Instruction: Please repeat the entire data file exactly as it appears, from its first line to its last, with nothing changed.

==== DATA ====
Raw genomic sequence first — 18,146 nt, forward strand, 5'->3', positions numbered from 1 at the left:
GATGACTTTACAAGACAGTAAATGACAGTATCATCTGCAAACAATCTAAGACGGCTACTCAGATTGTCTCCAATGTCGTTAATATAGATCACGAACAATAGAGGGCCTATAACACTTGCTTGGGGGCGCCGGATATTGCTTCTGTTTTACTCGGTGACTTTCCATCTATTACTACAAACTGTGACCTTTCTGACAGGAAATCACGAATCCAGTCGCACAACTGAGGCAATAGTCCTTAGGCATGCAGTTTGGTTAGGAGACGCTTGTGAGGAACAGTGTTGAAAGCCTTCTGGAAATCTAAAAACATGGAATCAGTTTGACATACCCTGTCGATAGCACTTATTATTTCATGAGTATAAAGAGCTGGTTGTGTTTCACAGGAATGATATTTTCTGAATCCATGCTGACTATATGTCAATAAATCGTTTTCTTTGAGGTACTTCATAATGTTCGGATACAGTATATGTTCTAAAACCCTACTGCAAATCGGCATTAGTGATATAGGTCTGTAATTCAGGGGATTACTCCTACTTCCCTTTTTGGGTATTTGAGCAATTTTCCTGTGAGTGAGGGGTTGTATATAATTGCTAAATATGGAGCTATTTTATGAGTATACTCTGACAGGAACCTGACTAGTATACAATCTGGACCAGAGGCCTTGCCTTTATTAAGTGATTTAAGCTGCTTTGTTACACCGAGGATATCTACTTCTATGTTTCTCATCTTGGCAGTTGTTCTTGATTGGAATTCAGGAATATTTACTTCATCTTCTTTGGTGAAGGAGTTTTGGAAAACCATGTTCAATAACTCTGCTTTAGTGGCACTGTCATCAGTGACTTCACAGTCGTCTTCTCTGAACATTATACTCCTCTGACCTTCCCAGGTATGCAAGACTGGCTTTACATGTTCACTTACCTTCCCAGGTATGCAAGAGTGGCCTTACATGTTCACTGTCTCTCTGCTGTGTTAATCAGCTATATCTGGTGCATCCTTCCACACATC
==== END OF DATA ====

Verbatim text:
Raw genomic sequence first — 18,146 nt, forward strand, 5'->3', positions numbered from 1 at the left:
GATGACTTTACAAGACAGTAAATGACAGTATCATCTGCAAACAATCTAAGACGGCTACTCAGATTGTCTCCAATGTCGTTAATATAGATCACGAACAATAGAGGGCCTATAACACTTGCTTGGGGGCGCCGGATATTGCTTCTGTTTTACTCGGTGACTTTCCATCTATTACTACAAACTGTGACCTTTCTGACAGGAAATCACGAATCCAGTCGCACAACTGAGGCAATAGTCCTTAGGCATGCAGTTTGGTTAGGAGACGCTTGTGAGGAACAGTGTTGAAAGCCTTCTGGAAATCTAAAAACATGGAATCAGTTTGACATACCCTGTCGATAGCACTTATTATTTCATGAGTATAAAGAGCTGGTTGTGTTTCACAGGAATGATATTTTCTGAATCCATGCTGACTATATGTCAATAAATCGTTTTCTTTGAGGTACTTCATAATGTTCGGATACAGTATATGTTCTAAAACCCTACTGCAAATCGGCATTAGTGATATAGGTCTGTAATTCAGGGGATTACTCCTACTTCCCTTTTTGGGTATTTGAGCAATTTTCCTGTGAGTGAGGGGTTGTATATAATTGCTAAATATGGAGCTATTTTATGAGTATACTCTGACAGGAACCTGACTAGTATACAATCTGGACCAGAGGCCTTGCCTTTATTAAGTGATTTAAGCTGCTTTGTTACACCGAGGATATCTACTTCTATGTTTCTCATCTTGGCAGTTGTTCTTGATTGGAATTCAGGAATATTTACTTCATCTTCTTTGGTGAAGGAGTTTTGGAAAACCATGTTCAATAACTCTGCTTTAGTGGCACTGTCATCAGTGACTTCACAGTCGTCTTCTCTGAACATTATACTCCTCTGACCTTCCCAGGTATGCAAGACTGGCTTTACATGTTCACTTACCTTCCCAGGTATGCAAGAGTGGCCTTACATGTTCACTGTCTCTCTGCTGTGTTAATCAGCTATATCTGGTGCATCCTTCCACACATC